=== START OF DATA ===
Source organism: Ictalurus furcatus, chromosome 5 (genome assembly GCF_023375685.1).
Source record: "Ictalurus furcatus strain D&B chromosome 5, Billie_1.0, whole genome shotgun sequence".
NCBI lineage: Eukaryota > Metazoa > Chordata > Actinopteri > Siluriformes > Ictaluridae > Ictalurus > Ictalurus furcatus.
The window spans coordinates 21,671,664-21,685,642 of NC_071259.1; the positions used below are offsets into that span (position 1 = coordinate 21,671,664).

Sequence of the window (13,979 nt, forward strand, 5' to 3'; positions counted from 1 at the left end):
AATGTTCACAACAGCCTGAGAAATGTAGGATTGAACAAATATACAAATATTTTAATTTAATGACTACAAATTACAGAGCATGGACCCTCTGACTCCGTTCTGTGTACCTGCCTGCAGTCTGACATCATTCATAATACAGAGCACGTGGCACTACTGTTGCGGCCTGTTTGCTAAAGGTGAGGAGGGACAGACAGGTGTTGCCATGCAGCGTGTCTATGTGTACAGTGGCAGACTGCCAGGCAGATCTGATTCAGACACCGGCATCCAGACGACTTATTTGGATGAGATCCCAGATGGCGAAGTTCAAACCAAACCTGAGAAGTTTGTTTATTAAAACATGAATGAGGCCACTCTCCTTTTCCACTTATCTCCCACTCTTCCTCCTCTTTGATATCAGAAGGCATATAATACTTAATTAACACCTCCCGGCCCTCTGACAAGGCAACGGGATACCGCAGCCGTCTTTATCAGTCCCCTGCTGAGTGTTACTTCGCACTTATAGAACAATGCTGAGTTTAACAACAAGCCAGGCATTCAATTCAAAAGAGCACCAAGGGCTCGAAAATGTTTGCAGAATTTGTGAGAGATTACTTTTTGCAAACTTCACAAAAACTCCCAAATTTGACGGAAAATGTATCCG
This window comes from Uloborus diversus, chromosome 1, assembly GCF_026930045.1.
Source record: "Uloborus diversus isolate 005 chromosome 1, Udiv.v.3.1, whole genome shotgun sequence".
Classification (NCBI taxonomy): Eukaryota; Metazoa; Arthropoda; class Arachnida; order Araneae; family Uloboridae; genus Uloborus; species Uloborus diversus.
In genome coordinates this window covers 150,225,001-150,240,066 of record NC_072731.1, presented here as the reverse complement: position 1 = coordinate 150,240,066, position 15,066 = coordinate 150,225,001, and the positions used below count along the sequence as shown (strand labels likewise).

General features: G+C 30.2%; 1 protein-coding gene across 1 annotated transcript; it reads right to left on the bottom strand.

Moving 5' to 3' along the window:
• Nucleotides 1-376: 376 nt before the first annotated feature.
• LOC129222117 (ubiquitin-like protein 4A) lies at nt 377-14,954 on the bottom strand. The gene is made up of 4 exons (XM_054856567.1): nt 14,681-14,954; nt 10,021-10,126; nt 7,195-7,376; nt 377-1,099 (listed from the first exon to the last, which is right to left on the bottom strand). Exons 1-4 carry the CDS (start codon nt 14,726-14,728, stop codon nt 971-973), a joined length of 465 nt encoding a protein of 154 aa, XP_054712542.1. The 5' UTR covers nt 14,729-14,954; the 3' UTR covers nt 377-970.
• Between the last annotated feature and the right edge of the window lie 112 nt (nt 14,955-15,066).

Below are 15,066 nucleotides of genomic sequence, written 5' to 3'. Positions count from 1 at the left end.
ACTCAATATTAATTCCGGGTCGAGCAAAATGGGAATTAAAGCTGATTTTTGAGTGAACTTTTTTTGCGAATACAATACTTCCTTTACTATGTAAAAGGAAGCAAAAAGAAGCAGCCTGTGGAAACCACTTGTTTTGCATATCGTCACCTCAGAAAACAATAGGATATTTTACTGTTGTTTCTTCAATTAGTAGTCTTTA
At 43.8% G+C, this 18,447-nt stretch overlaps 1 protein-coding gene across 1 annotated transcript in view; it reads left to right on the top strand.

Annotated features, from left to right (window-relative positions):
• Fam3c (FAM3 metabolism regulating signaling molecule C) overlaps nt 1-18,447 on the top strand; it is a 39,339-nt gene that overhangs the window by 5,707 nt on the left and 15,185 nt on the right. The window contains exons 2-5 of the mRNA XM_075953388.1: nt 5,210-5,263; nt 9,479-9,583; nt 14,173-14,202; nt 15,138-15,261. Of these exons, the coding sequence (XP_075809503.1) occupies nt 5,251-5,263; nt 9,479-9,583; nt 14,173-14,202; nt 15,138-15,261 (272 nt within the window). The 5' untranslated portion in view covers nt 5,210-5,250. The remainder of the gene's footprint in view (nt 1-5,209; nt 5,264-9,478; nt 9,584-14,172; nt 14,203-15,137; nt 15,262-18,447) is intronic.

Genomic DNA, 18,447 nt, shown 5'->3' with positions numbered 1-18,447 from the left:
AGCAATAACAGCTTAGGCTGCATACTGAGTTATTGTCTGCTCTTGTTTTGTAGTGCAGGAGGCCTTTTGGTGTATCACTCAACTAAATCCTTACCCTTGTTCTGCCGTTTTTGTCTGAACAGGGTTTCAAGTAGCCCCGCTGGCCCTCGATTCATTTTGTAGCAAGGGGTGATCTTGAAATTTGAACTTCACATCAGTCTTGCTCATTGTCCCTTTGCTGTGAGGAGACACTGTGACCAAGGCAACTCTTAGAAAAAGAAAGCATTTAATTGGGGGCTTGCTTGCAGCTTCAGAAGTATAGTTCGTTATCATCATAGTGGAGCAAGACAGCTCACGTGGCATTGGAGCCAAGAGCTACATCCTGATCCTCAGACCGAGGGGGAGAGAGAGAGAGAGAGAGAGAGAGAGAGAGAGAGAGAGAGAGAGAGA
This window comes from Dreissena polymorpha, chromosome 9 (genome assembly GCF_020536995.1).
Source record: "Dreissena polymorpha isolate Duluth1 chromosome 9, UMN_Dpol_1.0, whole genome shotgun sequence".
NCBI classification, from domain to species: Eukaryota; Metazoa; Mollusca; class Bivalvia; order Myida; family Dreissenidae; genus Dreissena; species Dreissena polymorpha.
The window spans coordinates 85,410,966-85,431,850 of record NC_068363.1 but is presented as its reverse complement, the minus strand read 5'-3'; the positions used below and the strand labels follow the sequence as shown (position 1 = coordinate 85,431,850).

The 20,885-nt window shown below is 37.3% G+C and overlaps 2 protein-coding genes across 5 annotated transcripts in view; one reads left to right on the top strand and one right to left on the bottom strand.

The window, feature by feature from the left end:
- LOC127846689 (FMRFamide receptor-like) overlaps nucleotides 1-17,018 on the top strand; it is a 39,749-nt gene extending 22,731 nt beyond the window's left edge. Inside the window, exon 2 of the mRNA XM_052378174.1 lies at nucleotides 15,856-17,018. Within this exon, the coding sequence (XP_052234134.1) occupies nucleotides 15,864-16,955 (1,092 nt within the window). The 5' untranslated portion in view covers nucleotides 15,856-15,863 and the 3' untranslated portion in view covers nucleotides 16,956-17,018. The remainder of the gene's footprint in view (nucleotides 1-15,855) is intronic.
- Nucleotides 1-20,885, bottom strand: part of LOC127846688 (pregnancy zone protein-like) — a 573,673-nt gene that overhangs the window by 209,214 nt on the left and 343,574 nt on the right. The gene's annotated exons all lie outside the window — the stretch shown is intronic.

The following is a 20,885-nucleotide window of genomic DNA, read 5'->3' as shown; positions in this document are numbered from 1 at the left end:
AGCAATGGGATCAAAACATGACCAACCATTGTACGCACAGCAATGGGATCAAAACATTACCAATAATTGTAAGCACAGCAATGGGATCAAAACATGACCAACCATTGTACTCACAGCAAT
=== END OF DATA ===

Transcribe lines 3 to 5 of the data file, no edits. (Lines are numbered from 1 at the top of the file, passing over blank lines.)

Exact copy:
NCBI lineage: Eukaryota > Metazoa > Chordata > Actinopteri > Siluriformes > Ictaluridae > Ictalurus > Ictalurus furcatus.
The window spans coordinates 21,671,664-21,685,642 of NC_071259.1; the positions used below are offsets into that span (position 1 = coordinate 21,671,664).

Sequence of the window (13,979 nt, forward strand, 5' to 3'; positions counted from 1 at the left end):